He added that the world was talking about it. “India might try as it is currently doing to deny it. As I said even if muted, truth prevails – and it has always prevailed. If you look at the international media, even the tickers about India are changing now,” he added.
Referring to India’s military technology-buying spree, Maj Gen Iftikhar said the international community should ensure conventional balance in the South Asian region. “Because if this balance tilts, then things will enter another domain which no one can afford,” he said.
He sought to downplay the presence of the Islamic State, or Da’ish, in Pakistan. “We have shared evidence of foreign support to Da’ish to set up a Pakistan franchise. They are there [in Pakistan], but their presence is not much,” he added. “Splinter groups of different outfits use the Da’ish name for credibility. They would not be allowed to establish a foothold in Pakistan.”
Da’ish has claimed responsibility for the slaying of 11 coal miners from the Hazara community earlier this month in the Machh area of Bolan district, Balochistan. The grisly massacre led to a week-long protest sit-in by the bereaved community in Quetta.
The military spokesperson said that Da’ish does have a footprint in Pakistan, but their infrastructure is somewhere else. He was referring to the Khorasn franchise of Da’ish which is operating out of Afghanistan with the financial support of Indian spy agency RAW.
“We have repeatedly taken up this issue with Afghan authorities. And the good thing is there is positive acceptability on both sides. At the same time, we also know that there is a capability issue on the Afghan side,” he added. “We will keep pursuing military-to-military and government-to-government contact to take on the Da’ish infrastructure.”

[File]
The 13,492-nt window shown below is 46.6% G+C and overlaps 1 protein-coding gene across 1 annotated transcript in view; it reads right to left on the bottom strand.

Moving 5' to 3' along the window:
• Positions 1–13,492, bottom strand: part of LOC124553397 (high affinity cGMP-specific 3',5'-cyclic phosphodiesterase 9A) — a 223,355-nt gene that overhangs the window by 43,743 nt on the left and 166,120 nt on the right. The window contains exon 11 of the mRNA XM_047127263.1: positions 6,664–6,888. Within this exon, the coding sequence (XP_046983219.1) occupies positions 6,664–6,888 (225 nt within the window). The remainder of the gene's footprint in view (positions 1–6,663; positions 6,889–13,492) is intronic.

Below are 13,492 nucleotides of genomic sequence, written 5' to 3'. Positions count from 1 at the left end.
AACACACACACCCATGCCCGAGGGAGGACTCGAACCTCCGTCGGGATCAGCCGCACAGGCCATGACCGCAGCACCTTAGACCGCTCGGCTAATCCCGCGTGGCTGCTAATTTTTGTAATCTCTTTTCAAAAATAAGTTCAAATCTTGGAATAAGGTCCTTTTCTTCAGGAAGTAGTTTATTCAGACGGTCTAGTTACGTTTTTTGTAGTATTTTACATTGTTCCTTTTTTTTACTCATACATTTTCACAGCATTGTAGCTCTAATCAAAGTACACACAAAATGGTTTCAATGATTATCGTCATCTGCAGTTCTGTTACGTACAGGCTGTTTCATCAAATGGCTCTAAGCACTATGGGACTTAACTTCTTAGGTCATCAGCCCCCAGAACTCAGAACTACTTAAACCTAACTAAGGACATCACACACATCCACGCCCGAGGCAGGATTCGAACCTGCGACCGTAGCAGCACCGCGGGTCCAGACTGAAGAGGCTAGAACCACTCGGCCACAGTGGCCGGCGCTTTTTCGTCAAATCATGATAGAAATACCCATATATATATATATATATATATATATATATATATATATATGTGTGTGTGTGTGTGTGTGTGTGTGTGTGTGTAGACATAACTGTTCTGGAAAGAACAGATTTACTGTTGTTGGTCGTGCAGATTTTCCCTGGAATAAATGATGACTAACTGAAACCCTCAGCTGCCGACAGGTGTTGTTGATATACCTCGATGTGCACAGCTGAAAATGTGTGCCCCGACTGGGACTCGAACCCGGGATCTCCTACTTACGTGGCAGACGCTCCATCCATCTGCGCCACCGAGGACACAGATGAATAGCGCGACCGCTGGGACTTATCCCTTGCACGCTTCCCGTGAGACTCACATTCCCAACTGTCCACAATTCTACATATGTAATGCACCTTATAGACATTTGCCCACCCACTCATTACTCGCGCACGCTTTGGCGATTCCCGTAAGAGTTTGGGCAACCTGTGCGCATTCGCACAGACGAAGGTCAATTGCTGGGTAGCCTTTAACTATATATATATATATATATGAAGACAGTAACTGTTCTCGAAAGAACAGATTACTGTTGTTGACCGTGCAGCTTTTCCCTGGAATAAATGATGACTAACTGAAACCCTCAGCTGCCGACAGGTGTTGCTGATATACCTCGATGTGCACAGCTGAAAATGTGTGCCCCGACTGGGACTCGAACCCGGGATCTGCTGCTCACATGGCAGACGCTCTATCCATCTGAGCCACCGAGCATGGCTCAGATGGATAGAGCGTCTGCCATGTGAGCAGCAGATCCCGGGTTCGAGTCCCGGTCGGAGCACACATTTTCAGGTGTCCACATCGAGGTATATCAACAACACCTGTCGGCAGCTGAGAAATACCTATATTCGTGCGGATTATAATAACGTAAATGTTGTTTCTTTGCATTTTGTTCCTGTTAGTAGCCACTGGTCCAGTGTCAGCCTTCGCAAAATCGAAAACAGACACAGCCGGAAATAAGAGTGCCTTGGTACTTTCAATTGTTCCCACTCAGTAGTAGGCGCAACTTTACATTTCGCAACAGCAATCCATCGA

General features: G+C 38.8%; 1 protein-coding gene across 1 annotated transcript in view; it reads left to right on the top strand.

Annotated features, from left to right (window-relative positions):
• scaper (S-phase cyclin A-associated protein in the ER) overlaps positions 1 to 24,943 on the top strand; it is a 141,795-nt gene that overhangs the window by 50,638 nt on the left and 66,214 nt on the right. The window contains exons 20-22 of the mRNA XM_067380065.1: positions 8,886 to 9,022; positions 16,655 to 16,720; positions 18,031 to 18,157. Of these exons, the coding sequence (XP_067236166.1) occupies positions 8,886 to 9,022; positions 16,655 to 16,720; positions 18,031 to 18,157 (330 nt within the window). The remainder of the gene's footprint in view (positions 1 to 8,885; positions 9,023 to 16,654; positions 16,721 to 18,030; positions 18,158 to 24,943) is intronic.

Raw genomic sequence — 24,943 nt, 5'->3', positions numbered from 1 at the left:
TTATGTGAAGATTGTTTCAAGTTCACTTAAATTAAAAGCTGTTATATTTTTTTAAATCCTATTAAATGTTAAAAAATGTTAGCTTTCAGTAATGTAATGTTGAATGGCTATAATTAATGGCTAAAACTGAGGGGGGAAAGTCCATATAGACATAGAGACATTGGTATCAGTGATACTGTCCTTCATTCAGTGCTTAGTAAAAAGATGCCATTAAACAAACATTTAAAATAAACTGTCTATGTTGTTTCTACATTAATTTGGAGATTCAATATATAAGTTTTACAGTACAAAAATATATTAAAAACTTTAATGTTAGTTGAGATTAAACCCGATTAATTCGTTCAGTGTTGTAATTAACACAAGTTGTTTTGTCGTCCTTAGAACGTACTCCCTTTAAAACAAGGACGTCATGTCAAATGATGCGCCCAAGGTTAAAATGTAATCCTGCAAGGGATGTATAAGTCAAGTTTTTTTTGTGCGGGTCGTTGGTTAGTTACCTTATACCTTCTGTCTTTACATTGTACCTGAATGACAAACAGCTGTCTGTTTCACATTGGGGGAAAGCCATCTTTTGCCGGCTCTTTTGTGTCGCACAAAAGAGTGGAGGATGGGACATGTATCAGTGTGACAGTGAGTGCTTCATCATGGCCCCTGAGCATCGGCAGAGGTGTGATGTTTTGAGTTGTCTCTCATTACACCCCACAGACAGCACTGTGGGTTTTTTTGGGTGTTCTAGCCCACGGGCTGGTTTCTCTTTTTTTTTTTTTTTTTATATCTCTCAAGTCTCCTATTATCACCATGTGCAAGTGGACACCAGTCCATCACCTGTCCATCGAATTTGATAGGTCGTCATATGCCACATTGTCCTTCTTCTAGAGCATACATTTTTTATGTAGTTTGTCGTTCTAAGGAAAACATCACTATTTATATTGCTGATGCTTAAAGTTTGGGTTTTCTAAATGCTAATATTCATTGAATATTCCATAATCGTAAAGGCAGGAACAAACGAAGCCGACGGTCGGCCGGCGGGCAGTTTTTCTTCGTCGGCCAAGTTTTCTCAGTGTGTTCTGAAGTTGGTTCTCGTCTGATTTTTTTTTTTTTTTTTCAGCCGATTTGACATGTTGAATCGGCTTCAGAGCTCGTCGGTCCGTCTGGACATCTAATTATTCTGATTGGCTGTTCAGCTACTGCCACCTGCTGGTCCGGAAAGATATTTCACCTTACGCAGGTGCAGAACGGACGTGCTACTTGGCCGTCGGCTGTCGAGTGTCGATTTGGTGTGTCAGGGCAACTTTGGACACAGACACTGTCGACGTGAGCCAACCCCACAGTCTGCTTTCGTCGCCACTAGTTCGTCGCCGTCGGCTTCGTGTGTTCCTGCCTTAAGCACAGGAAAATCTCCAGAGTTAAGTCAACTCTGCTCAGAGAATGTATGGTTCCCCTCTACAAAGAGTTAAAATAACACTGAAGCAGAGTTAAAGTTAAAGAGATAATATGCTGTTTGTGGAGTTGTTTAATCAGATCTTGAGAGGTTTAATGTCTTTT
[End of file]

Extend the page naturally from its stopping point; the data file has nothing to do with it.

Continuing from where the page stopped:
Asked about the recent attacks on civilians, especially in Balochistan and erstwhile Fata, he said he would not agree that there was an uptick in terrorist violence in the country, especially high-impact attacks. “Balochistan is huge province and it is not possible to deploy a soldier everywhere. But we will ensure the security there because Balochistan is the future of Pakistan. This is how the government is looking at it.”
Maj Gen Iftikhar listed myriad of challenges that Pakistan had to face during the last decade including terrorism, coronavirus epidemic, locust infestation and India’s hybrid warfare.
The achievements of the entire decade were consolidated through Operation Radd-ul-Fasad through a whole of nation approach, he said. “The operation largely eliminated terrorist support bases, including facilitators, abettors and financiers, and illegal weapons and ammunition,” he added. “Alhamdolillah, today, there is no organised terrorist infrastructure in Pakistan.”
He said more than 371,000 – 371,173 to be precise – intelligence based operations were conducted under Operation Radd-ul-Fasad (since Feb 22, 2017). More than 72,000 weapons, 5 million rounds of ammunition and 449 tonnes of ammunition were recovered.
“If the manifestation of success is examined on a scale, it will be seen that in 2007/2008, only 37% of the territory in the tribal districts remained under the state control. Today, all the tribal districts have become part of Khyber-Pakhtunkhwa.”
Major terrorist incidents have come down by 45% compared to 2019, while the number of terrorist incidents dropped from an average of 90 per year in 2013 to only 13 in 2020. Last year, the law enforcement agencies neutralised more than 50% of terrorist threats across the country.
“If we look at the casualties in terrorist incidents over the last two decades, there were 414 casualties in 2013, while in 2020 there were 98 casualties,” he said. “Similarly, there has been 97% reduction in suicide attacks.”
In 2014, Karachi was ranked sixth on the global Crime Index, but its ranking has improved to 103 on the list in 2020, he added. Karachi has seen a 95% reduction in terrorism, 98% in targeted killings, 99% in extortion and 98% in kidnappings for ransom.
Maj Gen Iftikhar said: “The enormity of the challenge was decidedly overwhelming. But with Allah’s help and resolute support of our nation we took it on. We took many hits on the way. We didn’t relent. We didn’t budge.”
“During these testing times we have come a long way as a nation, as a society, as a military. The challenges we overcame have now given way to great opportunities,” he added. “We are not out of the wood yet, but we are almost there, Alhamdolillah. More importantly during all this, we have stayed the course and we will stay the course, no matter what.”